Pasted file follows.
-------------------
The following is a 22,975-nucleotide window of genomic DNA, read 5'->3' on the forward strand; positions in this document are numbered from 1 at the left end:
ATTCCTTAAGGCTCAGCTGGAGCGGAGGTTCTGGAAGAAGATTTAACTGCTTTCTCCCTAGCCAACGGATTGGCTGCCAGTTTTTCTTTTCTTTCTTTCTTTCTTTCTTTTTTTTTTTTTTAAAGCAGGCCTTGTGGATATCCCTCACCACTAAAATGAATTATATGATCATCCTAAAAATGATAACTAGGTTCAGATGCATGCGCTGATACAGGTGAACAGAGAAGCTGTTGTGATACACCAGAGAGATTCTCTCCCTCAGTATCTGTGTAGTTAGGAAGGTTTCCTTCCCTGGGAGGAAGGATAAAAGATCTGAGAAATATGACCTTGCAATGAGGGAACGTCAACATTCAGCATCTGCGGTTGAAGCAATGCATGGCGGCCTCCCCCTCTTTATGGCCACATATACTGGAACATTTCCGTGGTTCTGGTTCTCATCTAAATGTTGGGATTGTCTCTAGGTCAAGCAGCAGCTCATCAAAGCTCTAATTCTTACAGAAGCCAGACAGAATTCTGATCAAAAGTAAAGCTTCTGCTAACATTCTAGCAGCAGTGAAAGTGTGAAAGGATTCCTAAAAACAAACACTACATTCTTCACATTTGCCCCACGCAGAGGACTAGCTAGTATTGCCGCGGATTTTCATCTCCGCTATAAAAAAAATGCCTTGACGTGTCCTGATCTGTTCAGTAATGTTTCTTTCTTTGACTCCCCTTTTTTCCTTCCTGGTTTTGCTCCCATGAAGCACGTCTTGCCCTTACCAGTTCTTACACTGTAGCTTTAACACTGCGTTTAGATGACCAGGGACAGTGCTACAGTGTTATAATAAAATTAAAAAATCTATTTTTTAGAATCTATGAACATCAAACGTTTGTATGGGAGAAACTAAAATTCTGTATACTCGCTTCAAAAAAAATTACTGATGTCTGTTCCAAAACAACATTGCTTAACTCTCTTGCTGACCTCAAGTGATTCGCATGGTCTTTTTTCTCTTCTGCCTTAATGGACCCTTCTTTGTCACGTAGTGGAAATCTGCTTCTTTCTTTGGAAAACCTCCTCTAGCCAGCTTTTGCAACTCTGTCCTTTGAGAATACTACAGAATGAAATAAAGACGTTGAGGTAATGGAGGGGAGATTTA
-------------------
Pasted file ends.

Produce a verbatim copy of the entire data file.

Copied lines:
The following is a 22,975-nucleotide window of genomic DNA, read 5'->3' on the forward strand; positions in this document are numbered from 1 at the left end:
ATTCCTTAAGGCTCAGCTGGAGCGGAGGTTCTGGAAGAAGATTTAACTGCTTTCTCCCTAGCCAACGGATTGGCTGCCAGTTTTTCTTTTCTTTCTTTCTTTCTTTCTTTTTTTTTTTTTTAAAGCAGGCCTTGTGGATATCCCTCACCACTAAAATGAATTATATGATCATCCTAAAAATGATAACTAGGTTCAGATGCATGCGCTGATACAGGTGAACAGAGAAGCTGTTGTGATACACCAGAGAGATTCTCTCCCTCAGTATCTGTGTAGTTAGGAAGGTTTCCTTCCCTGGGAGGAAGGATAAAAGATCTGAGAAATATGACCTTGCAATGAGGGAACGTCAACATTCAGCATCTGCGGTTGAAGCAATGCATGGCGGCCTCCCCCTCTTTATGGCCACATATACTGGAACATTTCCGTGGTTCTGGTTCTCATCTAAATGTTGGGATTGTCTCTAGGTCAAGCAGCAGCTCATCAAAGCTCTAATTCTTACAGAAGCCAGACAGAATTCTGATCAAAAGTAAAGCTTCTGCTAACATTCTAGCAGCAGTGAAAGTGTGAAAGGATTCCTAAAAACAAACACTACATTCTTCACATTTGCCCCACGCAGAGGACTAGCTAGTATTGCCGCGGATTTTCATCTCCGCTATAAAAAAAATGCCTTGACGTGTCCTGATCTGTTCAGTAATGTTTCTTTCTTTGACTCCCCTTTTTTCCTTCCTGGTTTTGCTCCCATGAAGCACGTCTTGCCCTTACCAGTTCTTACACTGTAGCTTTAACACTGCGTTTAGATGACCAGGGACAGTGCTACAGTGTTATAATAAAATTAAAAAATCTATTTTTTAGAATCTATGAACATCAAACGTTTGTATGGGAGAAACTAAAATTCTGTATACTCGCTTCAAAAAAAATTACTGATGTCTGTTCCAAAACAACATTGCTTAACTCTCTTGCTGACCTCAAGTGATTCGCATGGTCTTTTTTCTCTTCTGCCTTAATGGACCCTTCTTTGTCACGTAGTGGAAATCTGCTTCTTTCTTTGGAAAACCTCCTCTAGCCAGCTTTTGCAACTCTGTCCTTTGAGAATACTACAGAATGAAATAAAGACGTTGAGGTAATGGAGGGGAGATTTA